Ro also cites that the governments of Canada and Chile, in collaboration with private organizations, have developed a program for commissioning a modern landfill gas capture and destruction system, while developing standardized measurement, reporting and verification (MRV) methods to quantify the emission reductions achieved.

A great example of how the blockchain community is coming together on climate standards is the launch of the Blockchain x Climate Leadership Network (BxC) at Davos. BxC will focus on carbon markets registries, standards and auditability, and policy development to drive interoperable Layer 1 blockchain solutions to bridge Web2 and Web3. The BxC network is founded by the Solana Foundation, Ripple, the Climate Collective, and Eqo Networks, and has the goal of connecting the many disparate projects working on blockchain climate solutions.

Amira Valliani, Policy Lead at the Solana Foundation, said: “We need all the tools we can bring to bear in the climate crisis, and everyone has a role to play. BxC is a rare space for activists and organizations to come together, roll up our sleeves, and collaborate on unexpected opportunities to make a difference. We’re thrilled to be founding members of this one-of-a-kind coalition.”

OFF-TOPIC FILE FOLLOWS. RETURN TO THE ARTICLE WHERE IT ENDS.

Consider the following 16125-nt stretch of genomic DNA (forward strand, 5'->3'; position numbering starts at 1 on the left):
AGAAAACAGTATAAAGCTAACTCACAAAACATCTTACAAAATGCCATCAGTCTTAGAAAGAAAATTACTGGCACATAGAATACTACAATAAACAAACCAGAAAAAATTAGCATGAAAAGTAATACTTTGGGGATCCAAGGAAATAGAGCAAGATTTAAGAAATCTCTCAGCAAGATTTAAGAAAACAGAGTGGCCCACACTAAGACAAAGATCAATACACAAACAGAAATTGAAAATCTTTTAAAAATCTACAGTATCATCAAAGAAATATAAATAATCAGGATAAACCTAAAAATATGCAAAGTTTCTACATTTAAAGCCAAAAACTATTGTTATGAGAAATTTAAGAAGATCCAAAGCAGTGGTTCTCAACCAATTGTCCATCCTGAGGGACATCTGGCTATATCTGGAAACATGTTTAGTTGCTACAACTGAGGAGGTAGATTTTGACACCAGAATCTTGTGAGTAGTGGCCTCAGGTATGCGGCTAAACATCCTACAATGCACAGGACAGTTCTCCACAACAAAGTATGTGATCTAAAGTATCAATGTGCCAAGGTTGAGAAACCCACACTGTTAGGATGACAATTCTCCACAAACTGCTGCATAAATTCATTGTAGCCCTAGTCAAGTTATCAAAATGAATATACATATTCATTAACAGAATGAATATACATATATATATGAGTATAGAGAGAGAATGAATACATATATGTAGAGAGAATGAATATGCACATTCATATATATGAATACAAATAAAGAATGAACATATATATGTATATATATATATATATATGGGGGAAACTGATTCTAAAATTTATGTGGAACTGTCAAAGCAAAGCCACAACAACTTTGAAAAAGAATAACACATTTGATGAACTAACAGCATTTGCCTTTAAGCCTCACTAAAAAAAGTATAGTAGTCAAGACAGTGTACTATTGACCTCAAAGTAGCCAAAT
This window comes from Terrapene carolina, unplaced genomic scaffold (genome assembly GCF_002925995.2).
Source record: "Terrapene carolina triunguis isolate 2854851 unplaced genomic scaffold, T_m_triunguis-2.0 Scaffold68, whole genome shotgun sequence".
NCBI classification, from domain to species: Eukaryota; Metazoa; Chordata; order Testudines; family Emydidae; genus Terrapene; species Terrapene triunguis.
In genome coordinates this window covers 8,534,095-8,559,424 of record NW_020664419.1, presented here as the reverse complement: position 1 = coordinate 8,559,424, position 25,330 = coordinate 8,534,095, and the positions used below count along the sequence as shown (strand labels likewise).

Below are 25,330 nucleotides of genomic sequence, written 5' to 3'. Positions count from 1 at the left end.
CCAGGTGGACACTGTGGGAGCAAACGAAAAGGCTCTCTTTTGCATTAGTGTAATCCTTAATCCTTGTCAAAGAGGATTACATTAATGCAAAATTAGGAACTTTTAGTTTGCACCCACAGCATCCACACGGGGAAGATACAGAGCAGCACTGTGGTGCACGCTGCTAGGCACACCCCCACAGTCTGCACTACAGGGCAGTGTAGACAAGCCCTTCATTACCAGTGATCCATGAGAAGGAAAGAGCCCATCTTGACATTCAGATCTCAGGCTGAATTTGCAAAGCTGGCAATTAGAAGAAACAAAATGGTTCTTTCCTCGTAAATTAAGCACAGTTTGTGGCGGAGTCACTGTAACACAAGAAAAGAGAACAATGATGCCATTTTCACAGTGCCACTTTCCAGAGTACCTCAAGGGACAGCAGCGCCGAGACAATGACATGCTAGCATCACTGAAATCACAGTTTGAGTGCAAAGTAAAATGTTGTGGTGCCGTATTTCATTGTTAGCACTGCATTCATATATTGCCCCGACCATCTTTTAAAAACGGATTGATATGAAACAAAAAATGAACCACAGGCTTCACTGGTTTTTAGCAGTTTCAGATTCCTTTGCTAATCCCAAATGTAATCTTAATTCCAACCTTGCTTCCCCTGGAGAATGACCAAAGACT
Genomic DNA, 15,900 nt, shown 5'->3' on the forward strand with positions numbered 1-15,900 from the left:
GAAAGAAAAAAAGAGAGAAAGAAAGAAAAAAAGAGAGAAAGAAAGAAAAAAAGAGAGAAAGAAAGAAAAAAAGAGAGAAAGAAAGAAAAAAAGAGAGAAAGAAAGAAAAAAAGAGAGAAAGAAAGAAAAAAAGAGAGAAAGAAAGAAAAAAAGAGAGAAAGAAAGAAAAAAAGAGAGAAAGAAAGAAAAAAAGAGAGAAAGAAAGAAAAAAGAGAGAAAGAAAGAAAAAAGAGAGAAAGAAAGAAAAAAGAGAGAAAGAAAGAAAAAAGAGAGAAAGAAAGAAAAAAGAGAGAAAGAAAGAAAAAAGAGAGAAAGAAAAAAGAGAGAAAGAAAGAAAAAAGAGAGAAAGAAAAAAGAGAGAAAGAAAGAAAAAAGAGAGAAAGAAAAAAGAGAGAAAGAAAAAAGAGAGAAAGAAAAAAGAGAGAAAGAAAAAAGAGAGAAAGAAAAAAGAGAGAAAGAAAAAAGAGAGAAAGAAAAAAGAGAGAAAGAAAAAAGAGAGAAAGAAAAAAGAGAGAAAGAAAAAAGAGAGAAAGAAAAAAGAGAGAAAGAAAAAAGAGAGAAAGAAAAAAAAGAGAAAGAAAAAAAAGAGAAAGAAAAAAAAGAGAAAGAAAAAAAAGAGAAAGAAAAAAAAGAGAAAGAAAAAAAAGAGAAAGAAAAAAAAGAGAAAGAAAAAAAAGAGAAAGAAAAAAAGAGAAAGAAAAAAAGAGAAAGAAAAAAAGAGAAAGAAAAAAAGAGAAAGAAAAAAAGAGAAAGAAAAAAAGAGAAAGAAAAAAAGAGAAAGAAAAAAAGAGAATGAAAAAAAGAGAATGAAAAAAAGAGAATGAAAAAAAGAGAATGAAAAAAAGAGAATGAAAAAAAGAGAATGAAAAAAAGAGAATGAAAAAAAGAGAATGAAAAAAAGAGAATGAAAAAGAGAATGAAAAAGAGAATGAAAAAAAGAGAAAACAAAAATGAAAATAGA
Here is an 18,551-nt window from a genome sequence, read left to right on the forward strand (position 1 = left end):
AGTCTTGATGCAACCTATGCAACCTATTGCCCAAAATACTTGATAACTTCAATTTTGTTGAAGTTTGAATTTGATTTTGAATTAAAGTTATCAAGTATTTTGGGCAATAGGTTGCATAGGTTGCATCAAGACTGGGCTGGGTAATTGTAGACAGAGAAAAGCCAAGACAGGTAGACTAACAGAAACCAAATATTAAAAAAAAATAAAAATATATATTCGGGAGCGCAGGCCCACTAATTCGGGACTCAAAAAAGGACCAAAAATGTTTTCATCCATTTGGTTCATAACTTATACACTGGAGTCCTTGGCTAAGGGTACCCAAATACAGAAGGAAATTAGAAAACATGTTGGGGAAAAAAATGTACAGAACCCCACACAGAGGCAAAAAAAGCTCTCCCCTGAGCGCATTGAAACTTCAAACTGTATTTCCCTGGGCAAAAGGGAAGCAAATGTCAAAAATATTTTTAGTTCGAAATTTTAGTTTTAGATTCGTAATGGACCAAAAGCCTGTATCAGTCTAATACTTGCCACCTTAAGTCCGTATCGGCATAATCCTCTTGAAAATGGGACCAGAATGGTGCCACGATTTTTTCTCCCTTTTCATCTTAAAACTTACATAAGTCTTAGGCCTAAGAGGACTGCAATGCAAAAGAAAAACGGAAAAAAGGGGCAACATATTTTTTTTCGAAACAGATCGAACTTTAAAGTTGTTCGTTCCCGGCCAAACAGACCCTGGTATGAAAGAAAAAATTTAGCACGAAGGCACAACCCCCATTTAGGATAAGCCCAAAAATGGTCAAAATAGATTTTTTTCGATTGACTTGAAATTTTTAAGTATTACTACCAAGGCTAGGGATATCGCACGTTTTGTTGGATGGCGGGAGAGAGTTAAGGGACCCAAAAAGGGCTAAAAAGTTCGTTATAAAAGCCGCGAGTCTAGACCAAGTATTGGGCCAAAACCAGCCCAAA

Global leaders are on notice – the use of blockchain technology to tackle the climate crisis is one the best tools we have in humanity’s sparse looking climate toolbox. 

We are entering a new era of transformative technological innovation with blockchain solutions that are being implemented to deliver results, now. It’s not all doom and gloom, the green shoots are visible, but we must remain vigilant. We look forward to seeing evidence of the progress of blockchain’s positive impact on carbon reduction and critical sustainability targets in future WEF Global Risk Reports.


About the Author:

Lawrence is a globally recognised digital finance advocate with a track record as an advisor, executive, and board member, working with startups to institutions. He is the Chair of GBBC Digital Finance (GDF), a not for-profit promoting fair and transparent markets for crypto and digital assets, and is the former CEO of Innovate Finance, the UK fintech members association. He is the Principal of Elipses, a digital investment management firm focused on sustainable investments, systematic investment management strategies, big data analytics, machine learning, and DLT technologies. Lawrence has an MBA, is a regular Forbes and Fintech.TV contributor, and promotes ethical and sustainable finance policies for a transparent, secure, and quality digital future for everyone.